There were so many moments. First of all there are many, many books like Cheetah [Chrome] has a book, and Debbie Harry and Johnny Ramone … and ‘Please Kill Me.’ There all these books, but they don’t tell you the whole story. They only tell you a part of the history. So we read all the material we could. And then Lisa [Kristal] and John Holmstrom introduced us to so many other people — probably 100 interviews we did. The band members who would talk to us like Tom Verlaine and Richard LLoyd of Television, Debbie Harry’s band, David Byrne, so many people. What’s interesting is they tell you the same story with a completely different spin, because obviously we’re seeing it from their point of view. But that’s what we did.
From there, we carefully put together the story of how we were going to tell this. We thought Hilly’s story was very interesting, and we didn’t want to project anything on top of him but that he was in the middle of the storm. We wanted to tell that story. In a weird way, he’s sort of like the straight man in a comedy, because he has all these things happen to him, and he’s in the middle. He’s also sort of god in a way because he’s always looking at everything. That’s what we thought would be interesting, and that’s how he did it.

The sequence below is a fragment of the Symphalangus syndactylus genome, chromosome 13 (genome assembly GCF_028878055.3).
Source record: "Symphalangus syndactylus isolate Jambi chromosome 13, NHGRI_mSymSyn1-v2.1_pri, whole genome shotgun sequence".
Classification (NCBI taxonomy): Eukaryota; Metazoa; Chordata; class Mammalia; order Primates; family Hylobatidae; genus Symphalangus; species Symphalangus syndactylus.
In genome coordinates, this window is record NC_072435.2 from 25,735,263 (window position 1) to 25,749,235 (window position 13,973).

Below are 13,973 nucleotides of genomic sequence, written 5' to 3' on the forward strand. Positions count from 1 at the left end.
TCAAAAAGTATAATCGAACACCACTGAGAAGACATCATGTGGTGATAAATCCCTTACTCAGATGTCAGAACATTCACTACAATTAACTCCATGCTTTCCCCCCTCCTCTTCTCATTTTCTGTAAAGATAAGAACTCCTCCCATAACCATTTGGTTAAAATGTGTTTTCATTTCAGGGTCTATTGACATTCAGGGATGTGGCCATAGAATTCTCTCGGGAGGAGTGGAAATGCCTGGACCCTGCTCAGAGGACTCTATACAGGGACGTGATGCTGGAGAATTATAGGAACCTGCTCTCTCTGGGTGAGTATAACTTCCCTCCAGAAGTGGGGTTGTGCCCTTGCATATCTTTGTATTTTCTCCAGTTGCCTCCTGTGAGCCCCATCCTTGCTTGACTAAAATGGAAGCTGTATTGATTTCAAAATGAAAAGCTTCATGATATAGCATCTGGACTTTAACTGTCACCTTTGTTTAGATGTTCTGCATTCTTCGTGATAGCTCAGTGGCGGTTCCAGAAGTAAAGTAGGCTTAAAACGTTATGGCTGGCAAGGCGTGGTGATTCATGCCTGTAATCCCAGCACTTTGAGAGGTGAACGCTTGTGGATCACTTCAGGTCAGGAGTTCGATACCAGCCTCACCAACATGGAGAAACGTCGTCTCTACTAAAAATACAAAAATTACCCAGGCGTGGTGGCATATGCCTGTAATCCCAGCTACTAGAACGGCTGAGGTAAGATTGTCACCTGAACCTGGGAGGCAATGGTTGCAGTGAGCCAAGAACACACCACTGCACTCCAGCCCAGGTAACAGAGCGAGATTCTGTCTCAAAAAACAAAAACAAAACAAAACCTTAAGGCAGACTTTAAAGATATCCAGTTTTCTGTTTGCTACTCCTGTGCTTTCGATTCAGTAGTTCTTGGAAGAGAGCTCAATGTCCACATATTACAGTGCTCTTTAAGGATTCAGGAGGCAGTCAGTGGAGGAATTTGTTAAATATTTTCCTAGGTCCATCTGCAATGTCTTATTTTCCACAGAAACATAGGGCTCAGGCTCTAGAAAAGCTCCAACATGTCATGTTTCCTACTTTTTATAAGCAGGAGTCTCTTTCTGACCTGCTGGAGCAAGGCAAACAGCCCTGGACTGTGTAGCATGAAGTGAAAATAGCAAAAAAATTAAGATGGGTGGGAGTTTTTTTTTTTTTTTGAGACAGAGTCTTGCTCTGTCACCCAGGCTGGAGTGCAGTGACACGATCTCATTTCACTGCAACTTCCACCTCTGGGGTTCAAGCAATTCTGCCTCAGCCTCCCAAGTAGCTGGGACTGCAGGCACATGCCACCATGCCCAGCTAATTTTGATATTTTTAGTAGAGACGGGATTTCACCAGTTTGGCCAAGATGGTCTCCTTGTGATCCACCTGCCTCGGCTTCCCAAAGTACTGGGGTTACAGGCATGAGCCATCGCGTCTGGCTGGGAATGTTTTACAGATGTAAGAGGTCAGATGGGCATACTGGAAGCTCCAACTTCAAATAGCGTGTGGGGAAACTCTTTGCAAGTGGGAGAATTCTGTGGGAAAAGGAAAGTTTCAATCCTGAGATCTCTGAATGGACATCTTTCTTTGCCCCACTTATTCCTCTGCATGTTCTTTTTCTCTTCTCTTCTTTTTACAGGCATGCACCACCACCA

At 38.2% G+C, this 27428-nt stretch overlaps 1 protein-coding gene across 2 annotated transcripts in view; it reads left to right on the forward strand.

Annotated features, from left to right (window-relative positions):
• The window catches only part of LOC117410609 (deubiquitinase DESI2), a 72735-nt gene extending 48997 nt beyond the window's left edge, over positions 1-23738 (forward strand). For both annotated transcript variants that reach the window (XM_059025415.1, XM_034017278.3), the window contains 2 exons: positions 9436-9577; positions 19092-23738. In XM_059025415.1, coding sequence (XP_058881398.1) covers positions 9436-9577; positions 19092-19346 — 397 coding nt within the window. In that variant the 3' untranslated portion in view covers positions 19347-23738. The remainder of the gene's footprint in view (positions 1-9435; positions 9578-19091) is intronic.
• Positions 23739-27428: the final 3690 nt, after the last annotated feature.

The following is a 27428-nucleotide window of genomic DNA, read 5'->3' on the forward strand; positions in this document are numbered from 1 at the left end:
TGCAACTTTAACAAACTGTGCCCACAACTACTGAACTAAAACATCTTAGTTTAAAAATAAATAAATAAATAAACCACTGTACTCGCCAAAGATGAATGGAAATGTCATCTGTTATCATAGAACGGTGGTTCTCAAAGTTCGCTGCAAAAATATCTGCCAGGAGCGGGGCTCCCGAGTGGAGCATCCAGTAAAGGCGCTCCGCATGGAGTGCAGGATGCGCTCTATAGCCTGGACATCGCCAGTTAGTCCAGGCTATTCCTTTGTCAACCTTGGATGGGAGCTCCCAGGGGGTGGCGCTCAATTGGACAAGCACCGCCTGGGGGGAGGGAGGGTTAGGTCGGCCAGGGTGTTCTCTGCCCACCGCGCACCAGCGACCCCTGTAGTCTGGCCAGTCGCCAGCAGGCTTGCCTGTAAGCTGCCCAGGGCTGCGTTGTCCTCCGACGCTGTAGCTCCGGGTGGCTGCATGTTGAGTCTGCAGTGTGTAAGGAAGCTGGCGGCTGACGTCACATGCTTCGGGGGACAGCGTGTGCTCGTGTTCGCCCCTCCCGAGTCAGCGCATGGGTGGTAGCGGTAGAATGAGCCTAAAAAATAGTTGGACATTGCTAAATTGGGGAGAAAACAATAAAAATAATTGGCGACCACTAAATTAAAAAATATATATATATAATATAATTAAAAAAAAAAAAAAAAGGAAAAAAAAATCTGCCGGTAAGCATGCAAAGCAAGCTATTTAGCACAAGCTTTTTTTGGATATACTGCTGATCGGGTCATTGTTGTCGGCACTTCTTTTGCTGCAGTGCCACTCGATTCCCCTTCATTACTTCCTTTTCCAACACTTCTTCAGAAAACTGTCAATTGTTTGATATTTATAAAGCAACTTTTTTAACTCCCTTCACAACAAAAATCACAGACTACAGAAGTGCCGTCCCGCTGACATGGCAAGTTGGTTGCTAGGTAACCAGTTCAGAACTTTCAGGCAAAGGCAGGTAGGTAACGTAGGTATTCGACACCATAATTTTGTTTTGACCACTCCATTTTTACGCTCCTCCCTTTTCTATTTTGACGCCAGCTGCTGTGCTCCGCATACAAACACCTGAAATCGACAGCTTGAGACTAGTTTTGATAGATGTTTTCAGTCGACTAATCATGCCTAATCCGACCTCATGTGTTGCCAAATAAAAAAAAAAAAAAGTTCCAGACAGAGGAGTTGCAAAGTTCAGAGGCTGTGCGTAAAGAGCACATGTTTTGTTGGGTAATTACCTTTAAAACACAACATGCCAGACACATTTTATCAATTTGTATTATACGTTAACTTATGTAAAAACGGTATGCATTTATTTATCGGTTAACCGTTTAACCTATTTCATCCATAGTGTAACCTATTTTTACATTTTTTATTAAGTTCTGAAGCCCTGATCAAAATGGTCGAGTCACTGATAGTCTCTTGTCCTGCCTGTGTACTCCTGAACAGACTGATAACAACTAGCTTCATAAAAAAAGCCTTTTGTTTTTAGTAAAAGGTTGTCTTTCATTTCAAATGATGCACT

Aside from the research and everything you learned, what’s your personal connection to CBGB?
I had gone there a couple of times. My wife has gone there more times than me. Jody, my writing partner and my wife, used to live in New York in the ’80s. She was a struggling poet and often went to CBGB because it was place she could go to listen to some music and didn’t cost very much. Beers were really cheap. So we had this connection to it. Over the years, we’re trying to be reasonably cool, so we try to follow new music trends and everything else. And I’ve done lots of movies and TV shows, and I always think about music. I’ve always followed many of these bands and look and say, “Where did that band come from?” It would turn out that many of them played CBGB or were from CBGB, and then I wondered how did that happen? How does one club have so many amazing bands come out of it? You just wonder about it, and that was part of the allure to it. And I’ve thought about it many times over the years.